# Homework Help: Newton's Law of Motion for a Straight Line Motion

1. Oct 16, 2008

### !!!

1. The problem statement, all variables and given/known data
An oil tanker's engines have broken down, and the wind is blowing the tanker straight toward a reef at a constant speed of 1.5 m/s. When the tanker is 500 m from the reef, the wind dies down just as the engineer gets the engines going again. The rudder is stuck, so the only choice is to try to accelerate straight backward away from the reef. The mass of the tanker and cargo is 3.6 x 107 kg, and the engines produce a net horizontal force of 8.0 x 104N on the tanker. Will the ship hit the reef? If it does, will the oil be safe? The hull can withstand an impact at a speed of 0.2 m/s or less. You can ignore the retarding force of the water on the tanker's hull.

2. Relevant equations
F = ma
vx = v0x + axt
x = x0 + v0xt + 1/2 axt2
vx2= v0x2 + 2ax(x-x0)
x - x0 = (v0x + vx / 2)t

3. The attempt at a solution
I don't exactly know what to do first, so I first found the acceleration of the ship's engines.
a = f/m = 8.0 x 104N / 3.6 x 107 kg = 2.22 x 103 m/s2

Then I tried to find the time it takes for the ship to hit the reef:
vx = v0x + axt
1.5 = 0 + (2.22 x 103)(t)
t = 6.757 x 10-4 s.

And plugged it into the distance traveled:
x = x0 + v0xt + 1/2 axt2
x = 0 + 0 + 1/2 (2.22 x 103)(6.757 x 10-4)2
x = 5.02 x 10-4 m.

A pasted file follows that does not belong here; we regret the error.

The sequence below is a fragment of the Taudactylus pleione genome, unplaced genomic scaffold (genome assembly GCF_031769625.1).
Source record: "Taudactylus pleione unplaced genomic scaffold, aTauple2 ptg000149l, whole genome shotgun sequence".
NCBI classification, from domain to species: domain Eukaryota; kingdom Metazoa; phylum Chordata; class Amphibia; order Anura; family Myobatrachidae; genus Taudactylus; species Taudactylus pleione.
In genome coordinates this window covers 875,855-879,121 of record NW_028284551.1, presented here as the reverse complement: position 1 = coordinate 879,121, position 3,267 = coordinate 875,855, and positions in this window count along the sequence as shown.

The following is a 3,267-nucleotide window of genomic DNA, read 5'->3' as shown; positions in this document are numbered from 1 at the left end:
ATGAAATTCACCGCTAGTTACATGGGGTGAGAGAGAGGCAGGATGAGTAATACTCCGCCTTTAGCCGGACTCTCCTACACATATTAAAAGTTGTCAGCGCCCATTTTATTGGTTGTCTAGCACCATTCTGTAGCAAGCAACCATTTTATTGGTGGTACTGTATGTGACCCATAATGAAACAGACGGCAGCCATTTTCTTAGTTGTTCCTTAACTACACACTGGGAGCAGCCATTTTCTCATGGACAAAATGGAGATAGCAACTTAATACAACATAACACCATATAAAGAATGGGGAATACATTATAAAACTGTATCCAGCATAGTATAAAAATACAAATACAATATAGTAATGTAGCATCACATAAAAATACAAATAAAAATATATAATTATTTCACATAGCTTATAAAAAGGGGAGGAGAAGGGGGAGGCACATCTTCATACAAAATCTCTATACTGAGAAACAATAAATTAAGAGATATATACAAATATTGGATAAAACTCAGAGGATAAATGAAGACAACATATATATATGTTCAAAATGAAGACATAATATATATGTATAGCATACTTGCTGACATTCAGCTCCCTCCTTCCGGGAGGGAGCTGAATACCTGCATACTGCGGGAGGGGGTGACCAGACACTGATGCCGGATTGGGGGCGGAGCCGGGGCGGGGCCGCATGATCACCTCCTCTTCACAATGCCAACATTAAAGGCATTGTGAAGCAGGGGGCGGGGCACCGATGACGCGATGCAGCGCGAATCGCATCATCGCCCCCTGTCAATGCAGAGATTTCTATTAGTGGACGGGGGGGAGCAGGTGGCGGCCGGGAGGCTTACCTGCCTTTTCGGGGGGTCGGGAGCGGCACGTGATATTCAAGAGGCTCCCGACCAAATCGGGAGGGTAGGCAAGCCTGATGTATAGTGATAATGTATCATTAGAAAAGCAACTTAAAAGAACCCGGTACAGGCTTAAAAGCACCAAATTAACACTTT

The book's answer said that it's 506 m so the ship will hit the reef, and the speed at which the ship hits the reef is 0.17 m/s, so the oil should be safe.
But I don't know how to get to the correct answers. :(

2. Oct 17, 2008

### CompuChip

Don't you think that a distance of 10^{-4} meter and a time of 10^{-4} seconds is a bit unrealistic? :)

In fact I don't think even dividing 10^4 by 10^7 will give you something of order 10^3, so you better check your acceleration. Probably if you fix that error and follow it through your calculation, you will find the correct answer (i.e. if your acceleration is off by a factor 10^6 your distance will be off by the same factor, leading to an answer of order 5.02 10^2 instead). Since your answer will be so close to the critical distance (e.g. it will barely make it or not) be especially careful about rounding: wrong rounding may produce 499.8 meter while it should actually be 500.4 for example, leading to the wrong conclusion.

3. Oct 17, 2008

### !!!

Okay, so I calculated the ship's engine's acceleration again:
a = f/m = 8.0 x 104N / 3.6 x 107 kg = 2.22222 x 10-3 m/s2

Then I tried to find the time it takes for the ship to hit the reef:
vx = v0x + axt
1.5 = 0 + (2.22222 x 10-3)(t)
t = 675s.

And plugged it into the distance traveled:
x = x0 + v0xt + 1/2 axt2
x = 0 + 0 + 1/2 (2.22 x 10-3)(675)2
x = 505.74375 = 506 m.
Oh, thank you, guys, for correcting my miscalculation.

And if I find the speed to determine if the hull can withstand its impact or not?
vx = v0x + axt
vx = 0 + 2.22222 x 10-3(675)
v = 1.5 m/s
I don't know how to get 0.17 m/s ...

4. Oct 17, 2008

### DeShark

This is the time it takes for the ship to stop, not for it to hit the reef.

You found the right distance and determined that it will hit the reef.
Now you want the speed after it's travelled a certain distance(500m)... you want $${v_x}^2= v_{0x}^2 + 2a_x(x-x_0)$$

Make sure you pick the right distances and forumlae!

Last edited: Oct 17, 2008
5. Oct 17, 2008

### CompuChip

Why did you take v_0 to be zero? Also, you are using the wrong time. Think careful about what the parameters mean before you plug them in!